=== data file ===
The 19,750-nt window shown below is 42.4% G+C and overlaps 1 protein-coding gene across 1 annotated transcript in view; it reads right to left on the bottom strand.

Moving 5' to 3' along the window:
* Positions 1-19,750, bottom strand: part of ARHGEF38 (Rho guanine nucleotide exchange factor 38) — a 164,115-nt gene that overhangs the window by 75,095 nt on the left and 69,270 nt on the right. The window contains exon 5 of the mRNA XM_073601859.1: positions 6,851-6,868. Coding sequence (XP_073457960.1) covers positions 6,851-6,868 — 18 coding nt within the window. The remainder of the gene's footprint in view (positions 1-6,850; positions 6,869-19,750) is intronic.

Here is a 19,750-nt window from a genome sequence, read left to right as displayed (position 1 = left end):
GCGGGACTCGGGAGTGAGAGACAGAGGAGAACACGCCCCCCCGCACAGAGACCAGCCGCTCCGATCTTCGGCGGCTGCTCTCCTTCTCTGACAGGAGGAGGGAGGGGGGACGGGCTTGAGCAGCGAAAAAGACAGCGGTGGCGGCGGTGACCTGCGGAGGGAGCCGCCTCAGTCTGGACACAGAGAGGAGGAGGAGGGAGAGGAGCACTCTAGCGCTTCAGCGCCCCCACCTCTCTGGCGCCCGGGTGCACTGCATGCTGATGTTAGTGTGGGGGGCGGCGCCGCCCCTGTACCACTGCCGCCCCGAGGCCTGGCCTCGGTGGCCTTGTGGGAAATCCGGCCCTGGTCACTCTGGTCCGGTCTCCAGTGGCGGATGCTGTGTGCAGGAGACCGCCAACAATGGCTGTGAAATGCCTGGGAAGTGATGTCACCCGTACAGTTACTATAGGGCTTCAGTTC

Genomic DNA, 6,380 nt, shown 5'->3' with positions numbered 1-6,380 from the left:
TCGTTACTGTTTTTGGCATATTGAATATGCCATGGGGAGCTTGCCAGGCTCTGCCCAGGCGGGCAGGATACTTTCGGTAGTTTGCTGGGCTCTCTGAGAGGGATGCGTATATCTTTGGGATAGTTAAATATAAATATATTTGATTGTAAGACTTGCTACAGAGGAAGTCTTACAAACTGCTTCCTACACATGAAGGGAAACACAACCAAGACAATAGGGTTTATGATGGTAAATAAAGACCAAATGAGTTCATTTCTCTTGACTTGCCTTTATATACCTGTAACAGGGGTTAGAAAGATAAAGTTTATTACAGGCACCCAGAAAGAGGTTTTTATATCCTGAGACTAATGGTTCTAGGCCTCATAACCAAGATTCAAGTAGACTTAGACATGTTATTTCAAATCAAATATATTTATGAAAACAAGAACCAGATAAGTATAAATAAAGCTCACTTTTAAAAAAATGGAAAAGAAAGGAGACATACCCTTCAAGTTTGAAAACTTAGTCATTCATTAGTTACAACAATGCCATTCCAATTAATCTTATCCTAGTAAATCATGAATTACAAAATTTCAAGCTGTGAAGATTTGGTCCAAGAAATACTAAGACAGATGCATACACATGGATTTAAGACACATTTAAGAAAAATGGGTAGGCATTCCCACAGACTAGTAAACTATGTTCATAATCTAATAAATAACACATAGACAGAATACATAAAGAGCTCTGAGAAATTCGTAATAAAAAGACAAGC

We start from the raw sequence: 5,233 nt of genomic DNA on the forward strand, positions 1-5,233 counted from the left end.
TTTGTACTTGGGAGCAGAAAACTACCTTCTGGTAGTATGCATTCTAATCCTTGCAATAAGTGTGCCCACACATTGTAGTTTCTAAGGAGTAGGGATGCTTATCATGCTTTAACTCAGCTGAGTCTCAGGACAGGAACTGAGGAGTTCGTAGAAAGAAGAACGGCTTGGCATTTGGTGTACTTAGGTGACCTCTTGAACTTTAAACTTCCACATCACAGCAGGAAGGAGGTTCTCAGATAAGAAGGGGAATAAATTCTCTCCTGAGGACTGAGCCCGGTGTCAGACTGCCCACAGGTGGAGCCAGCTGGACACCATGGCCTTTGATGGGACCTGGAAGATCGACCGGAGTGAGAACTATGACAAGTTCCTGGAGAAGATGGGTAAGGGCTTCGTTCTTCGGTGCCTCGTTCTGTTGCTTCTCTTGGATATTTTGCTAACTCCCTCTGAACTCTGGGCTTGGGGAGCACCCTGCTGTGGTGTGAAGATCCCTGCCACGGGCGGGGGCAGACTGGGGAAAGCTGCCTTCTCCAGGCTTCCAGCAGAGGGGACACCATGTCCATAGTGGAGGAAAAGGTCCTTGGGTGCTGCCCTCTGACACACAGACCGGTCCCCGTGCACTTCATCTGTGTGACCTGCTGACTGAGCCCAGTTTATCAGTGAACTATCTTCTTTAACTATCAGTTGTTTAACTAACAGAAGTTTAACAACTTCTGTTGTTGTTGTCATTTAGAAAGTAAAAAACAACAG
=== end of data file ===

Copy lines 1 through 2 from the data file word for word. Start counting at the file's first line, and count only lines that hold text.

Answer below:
The 19,750-nt window shown below is 42.4% G+C and overlaps 1 protein-coding gene across 1 annotated transcript in view; it reads right to left on the bottom strand.

Moving 5' to 3' along the window: